Ancient Book of Mormon Studies: A Selected Bibliography

In his back and forth with William J. Hamblin, Phillip Jenkins has flat out denied that there is any legitimate study of the Book of Mormon as an ancient text. Why? Because, he says, such work is never published in mainstream journals, academic (non-Mormon) presses, or presented at professional (non-Mormon) conferences. And, to boot, non-LDS scholars largely ignore it.

It is therefore for his benefit that I provide the following bibliography. It includes:

(1) works by LDS authors on the Book of Mormon published or presented in non-LDS venues;
(2) works by non-LDS authors on the Book of Mormon published or presented in non-LDS venues; and
(3) works by non-LDS authors on the Book of Mormon published or presented in LDS venues. Note that the only material included here published by an LDS press or journal will be material from non-LDS scholars.

I stress that the criteria is not agreement with the LDS position on the Book of Mormon, but engagement with it. The non-Mormon scholars may not agree that the Book of Mormon is ancient, but their willingness to engage the idea—and the LDS scholarship on the topic—certainly suggest that there is or at least can be legitimate study of the Book of Mormon as ancient, and most of these non-LDS scholars were impressed by LDS scholarship on the matter.

Some of these works are not directly on the antiquity of the Book of Mormon or even the Book of Mormon at all, such as the biographies of Joseph Smith by Richard Bushman, but nonetheless include engagement with (and even defenses of) ancient Book of Mormon studies.

As a final caveat, I note that this is not comprehensive. This merely represents what I was able to dig up in a fairly short time (aided, I must confess, by a brainstorming session with my friend Stephen Smoot). Still this should be enough to illustrate that ancient Book of Mormon studies is something that has been, published on and engaged with by both LDS and non-LDS in mainstream academia.


Barker, Margaret, “Joseph Smith and Preexilic Israelite Religion,” in The Worlds of Joseph Smith: A Bicentennial Conference at the Library of Congress, ed. John W. Welch (Provo, Utah: BYU Press, 2006), 69–82.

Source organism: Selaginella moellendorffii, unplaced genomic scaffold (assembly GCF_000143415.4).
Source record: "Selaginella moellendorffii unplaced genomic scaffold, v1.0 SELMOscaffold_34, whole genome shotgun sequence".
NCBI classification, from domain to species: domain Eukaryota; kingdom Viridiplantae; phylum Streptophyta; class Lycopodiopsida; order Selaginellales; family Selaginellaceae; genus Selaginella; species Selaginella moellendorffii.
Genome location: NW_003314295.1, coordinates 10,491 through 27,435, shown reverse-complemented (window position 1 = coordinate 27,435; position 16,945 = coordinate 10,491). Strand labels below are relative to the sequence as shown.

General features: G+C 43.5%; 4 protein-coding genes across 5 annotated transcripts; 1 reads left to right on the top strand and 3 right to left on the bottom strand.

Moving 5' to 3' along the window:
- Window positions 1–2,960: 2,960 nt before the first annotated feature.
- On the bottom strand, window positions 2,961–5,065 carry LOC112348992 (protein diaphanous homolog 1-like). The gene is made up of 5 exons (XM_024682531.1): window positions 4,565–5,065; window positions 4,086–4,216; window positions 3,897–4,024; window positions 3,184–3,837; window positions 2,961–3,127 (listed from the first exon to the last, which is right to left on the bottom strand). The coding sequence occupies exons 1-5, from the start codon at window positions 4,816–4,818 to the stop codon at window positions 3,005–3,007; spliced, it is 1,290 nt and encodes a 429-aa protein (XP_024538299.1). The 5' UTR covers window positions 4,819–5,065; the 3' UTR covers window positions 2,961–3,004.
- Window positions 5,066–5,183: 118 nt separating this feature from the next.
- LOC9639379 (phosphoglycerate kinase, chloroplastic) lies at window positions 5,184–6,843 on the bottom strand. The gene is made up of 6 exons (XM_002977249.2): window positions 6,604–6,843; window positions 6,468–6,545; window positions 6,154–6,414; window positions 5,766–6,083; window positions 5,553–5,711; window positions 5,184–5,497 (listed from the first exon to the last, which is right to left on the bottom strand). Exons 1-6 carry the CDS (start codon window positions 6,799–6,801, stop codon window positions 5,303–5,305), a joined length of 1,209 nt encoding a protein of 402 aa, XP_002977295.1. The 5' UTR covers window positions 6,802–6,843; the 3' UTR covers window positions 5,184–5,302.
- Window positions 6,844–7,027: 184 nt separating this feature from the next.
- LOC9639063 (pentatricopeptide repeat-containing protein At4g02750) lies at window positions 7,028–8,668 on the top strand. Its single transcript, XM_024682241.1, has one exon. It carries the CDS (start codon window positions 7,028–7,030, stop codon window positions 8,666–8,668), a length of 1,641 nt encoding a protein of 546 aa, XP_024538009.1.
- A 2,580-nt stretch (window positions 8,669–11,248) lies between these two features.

Barker, Margaret and Kevin Christensen, "Seeking the Face of the Lord: Joseph Smith and the First Temple Tradition," in Joseph Smith Jr.: Reappraisals after Two Centuries (New York: Oxford University Press, 2009), 143-172.

Bushman, Richard Lyman, Joseph Smith and the Beginnings of Mormonism (Urbana and Chicago: University of Illinois, 1984).

Bushman, Richard Lyman, Joseph Smith: Rough Stone Rolling (New York: Knopf, 2005; paperback, Vintage, 2007).

Charlesworth, James H., “Messianism in the Pseudepigrapha and the Book of Mormon,” in Reflections on Mormonism: Juedaeo-Christian Parallels, ed. Truman G. Madsen (Provo, Utah: BYU Religious Studies Center, 1978), 99–137.

Givens, Terryl L., By the Hand of Mormon: The American Scripture that Launched a New World Religion (New York: Oxford University Press, 2002).

Givens, Terryl L., “‘Common-Sense’ Meets the Book of Mormon: Source, Substance, and Prophetic Disruption,” in Revisiting Thomas O’Dea’s The Mormons: Contemporary Perspectives, ed. Cardell K. Jacobson, John P. Hoffman, and Tim B. Heaton (Salt Lake City: University of Utah Press, 2008), 79–98.

Givens, Terryl L., The Book of Mormon: A Very Short Introduction (New York: Oxford University Press, 2009).

Gutjahr, Paul C., The Book of Mormon: A Biography (Princeton, New Jersey: Princeton University Press, 2012).

Hardy, Grant, ed., The Book of Mormon: A Reader’s Edition (Urbana, IL: University of Illinois Press, 2003).

Hardy, Grant, Understanding the Book of Mormon: A Reader’s Guide (New York: Oxford University Press, 2010).

Lundquist, John M., “Appendix: Biblical Seafaring and the Book of Mormon,” in Raphael Patai, The Children of Noah: Jewish Seafaring in Ancient Times (Princeton, NJ: Princeton University Press, 1998), 171–175.

Nibley, Hugh, “The Mormon View of the Book of Mormon,” Concilium: An International Review of Theology 10 (December 1967): 82–83; reprinted in Concilium: Theology in the Age of Renewal 30 (1968): 170–73.

Owen, Paul, “Theological Apostasy and the Role of Canonical Scripture: A Thematic Analysis of 1 Nephi 13–14,” Journal of Book of Mormon Studies 23 (2014): 81–100.

Reynolds, Noel B., “The Gospel According to Mormon,” Scottish Journal of Theology 68/2 (2015): 218–234.

Schaalje, G. Brice, Paul J. Fields, Matthew Roper, and Gregory L. Snow, “Extended Nearest Shrunken Centroid Classification: a New Method for Open-Set Authorship Attribution of texts of Varying Sizes,” Literary and Linguistic Computing 26/1 (2011): 71–88.

Skousen, Royal, ed., The Book of Mormon: The Earliest Text (New Haven, Connecticut: Yale University Press, 2009).